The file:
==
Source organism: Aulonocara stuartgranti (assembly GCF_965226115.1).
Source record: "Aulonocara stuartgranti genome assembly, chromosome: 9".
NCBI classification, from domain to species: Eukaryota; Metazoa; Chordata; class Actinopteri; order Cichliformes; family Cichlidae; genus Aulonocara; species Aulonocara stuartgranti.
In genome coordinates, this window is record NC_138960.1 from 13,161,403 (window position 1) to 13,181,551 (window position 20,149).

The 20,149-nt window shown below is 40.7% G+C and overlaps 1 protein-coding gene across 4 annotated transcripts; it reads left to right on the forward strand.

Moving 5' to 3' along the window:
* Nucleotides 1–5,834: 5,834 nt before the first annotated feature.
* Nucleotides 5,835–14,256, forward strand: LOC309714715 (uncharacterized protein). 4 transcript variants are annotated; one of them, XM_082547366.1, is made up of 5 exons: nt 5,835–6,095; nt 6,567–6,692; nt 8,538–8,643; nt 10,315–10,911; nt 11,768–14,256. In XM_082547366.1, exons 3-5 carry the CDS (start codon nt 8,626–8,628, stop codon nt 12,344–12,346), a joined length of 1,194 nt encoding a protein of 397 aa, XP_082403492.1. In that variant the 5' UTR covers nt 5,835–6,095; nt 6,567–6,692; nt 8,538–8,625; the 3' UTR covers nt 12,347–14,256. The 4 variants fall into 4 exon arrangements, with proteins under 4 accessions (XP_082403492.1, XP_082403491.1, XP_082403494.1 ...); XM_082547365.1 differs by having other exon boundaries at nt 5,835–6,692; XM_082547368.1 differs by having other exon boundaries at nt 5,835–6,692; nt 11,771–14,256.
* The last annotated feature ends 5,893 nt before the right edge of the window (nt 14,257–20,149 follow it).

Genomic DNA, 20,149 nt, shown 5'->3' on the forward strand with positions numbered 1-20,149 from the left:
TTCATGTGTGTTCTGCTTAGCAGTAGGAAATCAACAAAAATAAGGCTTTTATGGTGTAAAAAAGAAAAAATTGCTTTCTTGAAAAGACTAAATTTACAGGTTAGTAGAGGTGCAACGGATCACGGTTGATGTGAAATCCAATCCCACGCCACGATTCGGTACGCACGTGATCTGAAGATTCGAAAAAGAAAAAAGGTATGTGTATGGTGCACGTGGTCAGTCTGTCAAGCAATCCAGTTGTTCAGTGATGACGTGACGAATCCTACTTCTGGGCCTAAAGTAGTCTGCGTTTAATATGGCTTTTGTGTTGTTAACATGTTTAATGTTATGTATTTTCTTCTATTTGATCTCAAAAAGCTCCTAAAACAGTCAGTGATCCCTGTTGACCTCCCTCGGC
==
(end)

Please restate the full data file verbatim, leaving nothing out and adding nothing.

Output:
Source organism: Aulonocara stuartgranti (assembly GCF_965226115.1).
Source record: "Aulonocara stuartgranti genome assembly, chromosome: 9".
NCBI classification, from domain to species: Eukaryota; Metazoa; Chordata; class Actinopteri; order Cichliformes; family Cichlidae; genus Aulonocara; species Aulonocara stuartgranti.
In genome coordinates, this window is record NC_138960.1 from 13,161,403 (window position 1) to 13,181,551 (window position 20,149).

The 20,149-nt window shown below is 40.7% G+C and overlaps 1 protein-coding gene across 4 annotated transcripts; it reads left to right on the forward strand.

Moving 5' to 3' along the window:
* Nucleotides 1–5,834: 5,834 nt before the first annotated feature.
* Nucleotides 5,835–14,256, forward strand: LOC309714715 (uncharacterized protein). 4 transcript variants are annotated; one of them, XM_082547366.1, is made up of 5 exons: nt 5,835–6,095; nt 6,567–6,692; nt 8,538–8,643; nt 10,315–10,911; nt 11,768–14,256. In XM_082547366.1, exons 3-5 carry the CDS (start codon nt 8,626–8,628, stop codon nt 12,344–12,346), a joined length of 1,194 nt encoding a protein of 397 aa, XP_082403492.1. In that variant the 5' UTR covers nt 5,835–6,095; nt 6,567–6,692; nt 8,538–8,625; the 3' UTR covers nt 12,347–14,256. The 4 variants fall into 4 exon arrangements, with proteins under 4 accessions (XP_082403492.1, XP_082403491.1, XP_082403494.1 ...); XM_082547365.1 differs by having other exon boundaries at nt 5,835–6,692; XM_082547368.1 differs by having other exon boundaries at nt 5,835–6,692; nt 11,771–14,256.
* The last annotated feature ends 5,893 nt before the right edge of the window (nt 14,257–20,149 follow it).

Genomic DNA, 20,149 nt, shown 5'->3' on the forward strand with positions numbered 1-20,149 from the left:
TTCATGTGTGTTCTGCTTAGCAGTAGGAAATCAACAAAAATAAGGCTTTTATGGTGTAAAAAAGAAAAAATTGCTTTCTTGAAAAGACTAAATTTACAGGTTAGTAGAGGTGCAACGGATCACGGTTGATGTGAAATCCAATCCCACGCCACGATTCGGTACGCACGTGATCTGAAGATTCGAAAAAGAAAAAAGGTATGTGTATGGTGCACGTGGTCAGTCTGTCAAGCAATCCAGTTGTTCAGTGATGACGTGACGAATCCTACTTCTGGGCCTAAAGTAGTCTGCGTTTAATATGGCTTTTGTGTTGTTAACATGTTTAATGTTATGTATTTTCTTCTATTTGATCTCAAAAAGCTCCTAAAACAGTCAGTGATCCCTGTTGACCTCCCTCGGC